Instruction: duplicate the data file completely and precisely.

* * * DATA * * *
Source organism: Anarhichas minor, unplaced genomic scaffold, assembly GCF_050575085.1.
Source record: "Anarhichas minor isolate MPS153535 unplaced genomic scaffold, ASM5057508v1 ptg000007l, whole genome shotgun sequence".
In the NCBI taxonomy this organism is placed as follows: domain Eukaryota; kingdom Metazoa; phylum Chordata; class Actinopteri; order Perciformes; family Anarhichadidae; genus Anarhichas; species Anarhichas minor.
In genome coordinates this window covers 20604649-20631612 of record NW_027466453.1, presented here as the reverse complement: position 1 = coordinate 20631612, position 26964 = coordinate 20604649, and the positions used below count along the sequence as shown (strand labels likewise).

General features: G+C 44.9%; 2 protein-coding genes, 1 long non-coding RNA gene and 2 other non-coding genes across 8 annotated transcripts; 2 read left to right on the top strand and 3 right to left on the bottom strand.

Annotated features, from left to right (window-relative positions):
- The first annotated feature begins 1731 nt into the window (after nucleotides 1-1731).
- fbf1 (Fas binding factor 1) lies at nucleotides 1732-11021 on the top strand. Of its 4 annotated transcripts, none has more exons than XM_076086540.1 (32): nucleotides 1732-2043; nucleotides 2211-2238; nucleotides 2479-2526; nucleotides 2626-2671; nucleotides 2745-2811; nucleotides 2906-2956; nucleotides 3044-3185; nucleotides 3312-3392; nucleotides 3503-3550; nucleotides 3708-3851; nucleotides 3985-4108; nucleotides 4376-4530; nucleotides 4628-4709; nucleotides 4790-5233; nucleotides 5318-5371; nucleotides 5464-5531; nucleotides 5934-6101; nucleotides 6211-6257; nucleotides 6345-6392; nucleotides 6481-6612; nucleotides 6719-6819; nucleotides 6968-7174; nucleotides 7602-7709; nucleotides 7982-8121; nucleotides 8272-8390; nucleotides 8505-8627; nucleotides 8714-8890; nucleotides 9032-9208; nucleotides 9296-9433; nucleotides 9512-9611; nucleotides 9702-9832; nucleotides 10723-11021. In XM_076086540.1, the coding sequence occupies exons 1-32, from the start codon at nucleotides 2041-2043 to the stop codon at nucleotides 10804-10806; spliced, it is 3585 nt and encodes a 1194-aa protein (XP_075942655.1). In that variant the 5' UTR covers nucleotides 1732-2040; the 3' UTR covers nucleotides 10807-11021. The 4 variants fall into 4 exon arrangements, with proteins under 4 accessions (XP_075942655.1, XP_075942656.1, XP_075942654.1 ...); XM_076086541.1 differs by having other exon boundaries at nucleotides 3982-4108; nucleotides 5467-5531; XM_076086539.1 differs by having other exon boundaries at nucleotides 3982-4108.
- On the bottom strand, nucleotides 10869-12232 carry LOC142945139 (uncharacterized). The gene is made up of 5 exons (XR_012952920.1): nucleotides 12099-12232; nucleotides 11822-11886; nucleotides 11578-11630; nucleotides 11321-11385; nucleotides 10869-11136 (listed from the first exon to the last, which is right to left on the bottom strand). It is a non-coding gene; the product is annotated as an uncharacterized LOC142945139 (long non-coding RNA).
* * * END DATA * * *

Source organism: Anarhichas minor, unplaced genomic scaffold, assembly GCF_050575085.1.
Source record: "Anarhichas minor isolate MPS153535 unplaced genomic scaffold, ASM5057508v1 ptg000007l, whole genome shotgun sequence".
In the NCBI taxonomy this organism is placed as follows: domain Eukaryota; kingdom Metazoa; phylum Chordata; class Actinopteri; order Perciformes; family Anarhichadidae; genus Anarhichas; species Anarhichas minor.
In genome coordinates this window covers 20604649-20631612 of record NW_027466453.1, presented here as the reverse complement: position 1 = coordinate 20631612, position 26964 = coordinate 20604649, and the positions used below count along the sequence as shown (strand labels likewise).

General features: G+C 44.9%; 2 protein-coding genes, 1 long non-coding RNA gene and 2 other non-coding genes across 8 annotated transcripts; 2 read left to right on the top strand and 3 right to left on the bottom strand.

Annotated features, from left to right (window-relative positions):
- The first annotated feature begins 1731 nt into the window (after nucleotides 1-1731).
- fbf1 (Fas binding factor 1) lies at nucleotides 1732-11021 on the top strand. Of its 4 annotated transcripts, none has more exons than XM_076086540.1 (32): nucleotides 1732-2043; nucleotides 2211-2238; nucleotides 2479-2526; nucleotides 2626-2671; nucleotides 2745-2811; nucleotides 2906-2956; nucleotides 3044-3185; nucleotides 3312-3392; nucleotides 3503-3550; nucleotides 3708-3851; nucleotides 3985-4108; nucleotides 4376-4530; nucleotides 4628-4709; nucleotides 4790-5233; nucleotides 5318-5371; nucleotides 5464-5531; nucleotides 5934-6101; nucleotides 6211-6257; nucleotides 6345-6392; nucleotides 6481-6612; nucleotides 6719-6819; nucleotides 6968-7174; nucleotides 7602-7709; nucleotides 7982-8121; nucleotides 8272-8390; nucleotides 8505-8627; nucleotides 8714-8890; nucleotides 9032-9208; nucleotides 9296-9433; nucleotides 9512-9611; nucleotides 9702-9832; nucleotides 10723-11021. In XM_076086540.1, the coding sequence occupies exons 1-32, from the start codon at nucleotides 2041-2043 to the stop codon at nucleotides 10804-10806; spliced, it is 3585 nt and encodes a 1194-aa protein (XP_075942655.1). In that variant the 5' UTR covers nucleotides 1732-2040; the 3' UTR covers nucleotides 10807-11021. The 4 variants fall into 4 exon arrangements, with proteins under 4 accessions (XP_075942655.1, XP_075942656.1, XP_075942654.1 ...); XM_076086541.1 differs by having other exon boundaries at nucleotides 3982-4108; nucleotides 5467-5531; XM_076086539.1 differs by having other exon boundaries at nucleotides 3982-4108.
- On the bottom strand, nucleotides 10869-12232 carry LOC142945139 (uncharacterized). The gene is made up of 5 exons (XR_012952920.1): nucleotides 12099-12232; nucleotides 11822-11886; nucleotides 11578-11630; nucleotides 11321-11385; nucleotides 10869-11136 (listed from the first exon to the last, which is right to left on the bottom strand). It is a non-coding gene; the product is annotated as an uncharacterized LOC142945139 (long non-coding RNA).